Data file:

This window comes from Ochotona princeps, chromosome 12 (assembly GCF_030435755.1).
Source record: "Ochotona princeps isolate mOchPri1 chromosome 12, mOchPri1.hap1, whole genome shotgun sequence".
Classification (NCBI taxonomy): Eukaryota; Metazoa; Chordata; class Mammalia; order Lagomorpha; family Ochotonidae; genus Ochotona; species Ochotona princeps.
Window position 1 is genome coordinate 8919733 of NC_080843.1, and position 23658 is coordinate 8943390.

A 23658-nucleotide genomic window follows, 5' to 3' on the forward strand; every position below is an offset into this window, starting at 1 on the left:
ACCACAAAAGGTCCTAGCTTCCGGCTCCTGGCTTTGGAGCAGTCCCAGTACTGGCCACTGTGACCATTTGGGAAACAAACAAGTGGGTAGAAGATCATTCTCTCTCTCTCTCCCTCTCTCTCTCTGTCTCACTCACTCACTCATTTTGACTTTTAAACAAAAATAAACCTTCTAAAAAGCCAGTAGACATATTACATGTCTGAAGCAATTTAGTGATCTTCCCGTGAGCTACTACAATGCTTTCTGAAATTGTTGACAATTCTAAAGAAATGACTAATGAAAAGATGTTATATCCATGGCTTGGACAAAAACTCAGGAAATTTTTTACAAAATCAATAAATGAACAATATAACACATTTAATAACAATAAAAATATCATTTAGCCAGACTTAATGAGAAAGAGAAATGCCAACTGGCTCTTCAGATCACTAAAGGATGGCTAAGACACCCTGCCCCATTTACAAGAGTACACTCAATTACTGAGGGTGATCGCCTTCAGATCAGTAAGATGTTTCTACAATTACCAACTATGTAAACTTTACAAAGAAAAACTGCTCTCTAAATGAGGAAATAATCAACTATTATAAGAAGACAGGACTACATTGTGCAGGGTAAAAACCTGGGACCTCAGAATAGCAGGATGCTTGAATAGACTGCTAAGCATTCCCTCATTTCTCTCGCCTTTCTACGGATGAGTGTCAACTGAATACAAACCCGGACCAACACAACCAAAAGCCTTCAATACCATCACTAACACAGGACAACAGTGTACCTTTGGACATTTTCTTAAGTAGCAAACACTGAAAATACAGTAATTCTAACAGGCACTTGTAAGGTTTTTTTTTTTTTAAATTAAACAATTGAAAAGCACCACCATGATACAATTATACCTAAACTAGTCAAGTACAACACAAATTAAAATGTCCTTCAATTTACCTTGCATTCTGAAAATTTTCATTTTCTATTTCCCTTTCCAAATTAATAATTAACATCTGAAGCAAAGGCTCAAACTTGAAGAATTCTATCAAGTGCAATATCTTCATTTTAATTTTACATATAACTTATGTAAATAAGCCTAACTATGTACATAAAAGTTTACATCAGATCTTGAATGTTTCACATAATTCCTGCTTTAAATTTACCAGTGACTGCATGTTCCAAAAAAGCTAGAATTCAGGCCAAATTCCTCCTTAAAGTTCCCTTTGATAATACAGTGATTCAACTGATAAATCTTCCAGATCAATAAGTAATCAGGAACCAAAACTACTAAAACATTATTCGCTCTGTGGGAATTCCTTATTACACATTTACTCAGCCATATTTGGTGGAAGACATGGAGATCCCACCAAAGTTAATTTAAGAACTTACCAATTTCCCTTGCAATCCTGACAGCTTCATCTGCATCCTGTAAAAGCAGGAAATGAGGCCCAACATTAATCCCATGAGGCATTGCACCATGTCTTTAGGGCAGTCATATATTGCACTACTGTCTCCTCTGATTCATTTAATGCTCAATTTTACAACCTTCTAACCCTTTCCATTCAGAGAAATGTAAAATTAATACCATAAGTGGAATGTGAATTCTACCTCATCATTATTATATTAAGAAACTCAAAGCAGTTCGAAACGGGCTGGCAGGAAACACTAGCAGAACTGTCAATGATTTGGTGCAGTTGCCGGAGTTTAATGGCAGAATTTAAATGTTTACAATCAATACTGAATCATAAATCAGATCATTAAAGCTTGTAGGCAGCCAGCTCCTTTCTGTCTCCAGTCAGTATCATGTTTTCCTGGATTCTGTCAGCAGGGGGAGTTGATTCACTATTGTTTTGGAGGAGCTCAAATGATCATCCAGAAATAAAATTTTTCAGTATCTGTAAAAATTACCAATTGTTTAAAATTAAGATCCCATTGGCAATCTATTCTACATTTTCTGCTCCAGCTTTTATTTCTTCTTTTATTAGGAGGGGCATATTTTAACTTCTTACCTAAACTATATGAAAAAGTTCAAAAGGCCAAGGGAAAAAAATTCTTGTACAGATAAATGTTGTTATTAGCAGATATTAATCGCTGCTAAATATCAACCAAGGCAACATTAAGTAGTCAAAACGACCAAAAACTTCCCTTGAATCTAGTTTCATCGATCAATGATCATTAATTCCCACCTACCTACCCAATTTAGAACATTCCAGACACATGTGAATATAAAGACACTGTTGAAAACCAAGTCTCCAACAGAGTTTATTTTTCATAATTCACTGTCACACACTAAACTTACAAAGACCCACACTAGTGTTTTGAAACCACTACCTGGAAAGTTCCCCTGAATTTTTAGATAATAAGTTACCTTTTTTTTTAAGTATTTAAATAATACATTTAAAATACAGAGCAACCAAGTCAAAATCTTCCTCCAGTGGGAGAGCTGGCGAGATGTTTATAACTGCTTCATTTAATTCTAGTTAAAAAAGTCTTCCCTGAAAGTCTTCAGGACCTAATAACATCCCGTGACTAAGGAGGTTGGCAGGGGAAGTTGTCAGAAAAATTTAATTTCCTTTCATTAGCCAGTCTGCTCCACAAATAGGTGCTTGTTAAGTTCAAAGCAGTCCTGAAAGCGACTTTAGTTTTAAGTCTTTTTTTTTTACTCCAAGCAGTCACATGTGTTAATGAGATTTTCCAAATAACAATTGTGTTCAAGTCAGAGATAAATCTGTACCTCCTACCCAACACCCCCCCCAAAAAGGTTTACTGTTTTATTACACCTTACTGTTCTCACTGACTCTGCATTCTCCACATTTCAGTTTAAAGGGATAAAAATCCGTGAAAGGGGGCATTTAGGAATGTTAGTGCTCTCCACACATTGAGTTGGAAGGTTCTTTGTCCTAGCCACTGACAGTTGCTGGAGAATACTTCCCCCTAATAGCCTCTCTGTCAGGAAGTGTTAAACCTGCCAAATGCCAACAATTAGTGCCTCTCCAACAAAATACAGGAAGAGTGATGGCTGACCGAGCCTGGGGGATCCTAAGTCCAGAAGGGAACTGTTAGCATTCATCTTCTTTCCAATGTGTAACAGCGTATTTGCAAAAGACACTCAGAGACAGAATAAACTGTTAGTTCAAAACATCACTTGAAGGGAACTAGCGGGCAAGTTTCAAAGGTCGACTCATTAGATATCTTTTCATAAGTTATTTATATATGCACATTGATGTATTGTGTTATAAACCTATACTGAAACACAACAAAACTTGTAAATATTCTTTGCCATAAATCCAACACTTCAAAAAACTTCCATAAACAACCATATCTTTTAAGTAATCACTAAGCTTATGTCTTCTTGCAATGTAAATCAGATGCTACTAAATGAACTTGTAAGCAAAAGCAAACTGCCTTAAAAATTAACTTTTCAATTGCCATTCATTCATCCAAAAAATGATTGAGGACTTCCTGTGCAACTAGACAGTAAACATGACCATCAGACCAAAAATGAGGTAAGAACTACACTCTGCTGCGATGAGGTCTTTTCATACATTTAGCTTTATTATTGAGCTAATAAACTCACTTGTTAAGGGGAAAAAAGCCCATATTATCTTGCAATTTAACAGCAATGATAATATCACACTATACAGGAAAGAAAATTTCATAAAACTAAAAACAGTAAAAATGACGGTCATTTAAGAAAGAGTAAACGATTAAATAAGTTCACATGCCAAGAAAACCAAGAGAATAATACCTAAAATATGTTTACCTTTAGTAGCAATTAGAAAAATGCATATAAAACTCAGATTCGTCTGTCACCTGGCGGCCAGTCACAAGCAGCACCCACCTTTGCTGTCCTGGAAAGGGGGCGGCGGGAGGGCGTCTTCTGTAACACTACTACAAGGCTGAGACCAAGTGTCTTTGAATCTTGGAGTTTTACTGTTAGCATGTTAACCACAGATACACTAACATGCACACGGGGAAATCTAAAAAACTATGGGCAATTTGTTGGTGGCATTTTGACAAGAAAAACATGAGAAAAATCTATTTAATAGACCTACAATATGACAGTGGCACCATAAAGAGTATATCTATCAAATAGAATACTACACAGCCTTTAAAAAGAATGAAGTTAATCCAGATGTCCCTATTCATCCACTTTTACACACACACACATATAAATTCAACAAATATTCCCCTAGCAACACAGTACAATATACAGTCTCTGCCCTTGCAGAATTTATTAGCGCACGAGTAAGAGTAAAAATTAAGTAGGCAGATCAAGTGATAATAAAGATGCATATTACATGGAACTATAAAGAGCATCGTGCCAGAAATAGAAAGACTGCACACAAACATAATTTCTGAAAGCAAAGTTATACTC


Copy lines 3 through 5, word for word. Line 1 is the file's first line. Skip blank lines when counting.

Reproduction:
Classification (NCBI taxonomy): Eukaryota; Metazoa; Chordata; class Mammalia; order Lagomorpha; family Ochotonidae; genus Ochotona; species Ochotona princeps.
Window position 1 is genome coordinate 8919733 of NC_080843.1, and position 23658 is coordinate 8943390.

A 23658-nucleotide genomic window follows, 5' to 3' on the forward strand; every position below is an offset into this window, starting at 1 on the left: